Dr. Root could see where God was wooing him and eventually interjected, “The power to forgive in order to untether the past wounds and sorrows is a precious commodity.” Peter agreed and asked, “Yes, but but can we do it?” At this point in the conversation, Peter gave him permission to discuss from where the power to forgive comes. Here’s where the conversation moved to the gospel where Peter’s heart was not merely open but eager to listen.

Another time while his flight was delayed in the Vienna airport, a woman wearing a name tag lanyard and carrying clipboard approached Dr. Root. He began the conversation by asking her name. “Allegra,” she replied. “Allegra, are you from Vienna?” She said she was a student. This opened the door to more questions, “Where do you go to school? What are you studying?”

Twenty minutes later, Dr. Root knew a good deal about Allegra. He knew her mother abandoned the family to go to Canada with her lover and that her father’s bitterness was toxic. Her brother also studied at the University of Vienna, but they were estranged. When Dr. Root expressed sadness over the amount of estrangement from the people closest to her, she said it was far worse. Her former boyfriend went to Florence to study art for six months. He had asked her to wait for him, and she did so. Her boyfriend had returned the day before to inform Allegra that he met somebody better in Florence.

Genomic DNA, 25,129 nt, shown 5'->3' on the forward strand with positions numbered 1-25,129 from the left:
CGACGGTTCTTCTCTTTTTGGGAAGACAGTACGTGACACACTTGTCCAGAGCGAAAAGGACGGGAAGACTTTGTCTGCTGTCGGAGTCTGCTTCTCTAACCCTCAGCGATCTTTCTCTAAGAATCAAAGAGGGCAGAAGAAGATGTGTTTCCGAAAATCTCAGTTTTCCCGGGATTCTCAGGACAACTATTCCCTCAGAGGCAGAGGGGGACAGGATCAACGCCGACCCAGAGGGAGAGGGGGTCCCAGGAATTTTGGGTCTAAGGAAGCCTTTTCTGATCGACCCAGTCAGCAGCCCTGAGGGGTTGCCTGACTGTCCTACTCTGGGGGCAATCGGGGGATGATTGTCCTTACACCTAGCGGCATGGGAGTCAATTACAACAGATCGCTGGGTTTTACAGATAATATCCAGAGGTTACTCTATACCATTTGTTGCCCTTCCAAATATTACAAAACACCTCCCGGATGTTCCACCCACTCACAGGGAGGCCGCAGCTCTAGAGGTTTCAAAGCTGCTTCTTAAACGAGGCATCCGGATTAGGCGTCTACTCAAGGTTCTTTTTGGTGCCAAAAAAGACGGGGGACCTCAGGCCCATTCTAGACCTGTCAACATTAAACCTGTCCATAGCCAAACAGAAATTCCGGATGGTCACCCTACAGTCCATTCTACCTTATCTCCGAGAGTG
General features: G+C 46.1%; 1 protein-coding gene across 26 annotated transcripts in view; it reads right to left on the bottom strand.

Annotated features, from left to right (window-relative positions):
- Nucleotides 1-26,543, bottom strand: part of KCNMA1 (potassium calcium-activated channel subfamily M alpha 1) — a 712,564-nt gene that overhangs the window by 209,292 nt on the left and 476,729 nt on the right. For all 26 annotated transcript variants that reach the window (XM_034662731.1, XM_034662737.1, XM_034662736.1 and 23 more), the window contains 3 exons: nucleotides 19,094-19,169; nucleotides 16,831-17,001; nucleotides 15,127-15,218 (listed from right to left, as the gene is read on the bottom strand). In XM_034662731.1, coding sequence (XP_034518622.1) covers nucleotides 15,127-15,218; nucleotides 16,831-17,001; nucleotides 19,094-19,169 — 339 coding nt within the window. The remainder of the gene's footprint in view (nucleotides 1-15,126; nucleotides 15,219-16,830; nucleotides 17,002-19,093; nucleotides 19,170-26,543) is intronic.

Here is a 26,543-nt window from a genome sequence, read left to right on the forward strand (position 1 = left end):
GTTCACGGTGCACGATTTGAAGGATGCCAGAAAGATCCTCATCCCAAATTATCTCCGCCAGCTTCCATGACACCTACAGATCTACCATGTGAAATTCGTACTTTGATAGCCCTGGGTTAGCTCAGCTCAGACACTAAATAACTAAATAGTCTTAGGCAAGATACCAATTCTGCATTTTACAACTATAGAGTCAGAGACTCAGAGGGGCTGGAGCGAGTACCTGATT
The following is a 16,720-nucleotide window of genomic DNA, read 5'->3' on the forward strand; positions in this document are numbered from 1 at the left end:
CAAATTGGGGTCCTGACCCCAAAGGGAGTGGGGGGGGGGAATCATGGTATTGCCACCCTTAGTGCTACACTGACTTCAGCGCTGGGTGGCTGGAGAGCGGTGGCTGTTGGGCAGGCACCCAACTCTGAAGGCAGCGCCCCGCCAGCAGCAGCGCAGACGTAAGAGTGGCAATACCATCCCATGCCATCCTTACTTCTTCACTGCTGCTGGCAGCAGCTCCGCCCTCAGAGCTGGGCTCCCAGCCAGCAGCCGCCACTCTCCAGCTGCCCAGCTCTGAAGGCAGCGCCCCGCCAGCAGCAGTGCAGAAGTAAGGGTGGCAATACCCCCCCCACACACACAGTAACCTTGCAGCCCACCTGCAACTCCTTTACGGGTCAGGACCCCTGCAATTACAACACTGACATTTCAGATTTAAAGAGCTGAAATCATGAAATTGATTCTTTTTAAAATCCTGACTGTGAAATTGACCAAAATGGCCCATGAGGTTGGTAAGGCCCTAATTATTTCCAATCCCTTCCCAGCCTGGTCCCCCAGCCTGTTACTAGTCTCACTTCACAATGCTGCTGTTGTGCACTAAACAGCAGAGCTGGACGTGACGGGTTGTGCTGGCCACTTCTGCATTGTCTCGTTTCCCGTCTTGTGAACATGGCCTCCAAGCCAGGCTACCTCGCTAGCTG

He knew where God was wooing her and knew the deep felt need where Allegra was likely to hear the gospel. After 20 minutes, she had not asked one question from her survey. Dr. Root knew that she needed to complete her survey and did so but also told her that he had been sent to tell her something. She rushed through it, then put down her pen, looked him in the eye, and eagerly asked, “What were you supposed to tell me?” Knowing that Allegra felt abandoned and betrayed, Dr. Root said, “Allegra, the God of the universe knows you and loves you. He will never abandon you or forsake you.”

Sometimes, it takes three times before words sink in, so he said it again. After the third time, she burst into tears. “But I’ve done so many bad things in my life!” Dr. Root responded, “Allegra, God knows about it and that’s why He sent Jesus to die on the cross for all your sins and to bring you forgiveness and hope.” Dr. Root was explaining the gospel to ears willing to hear and a heart willing to receive.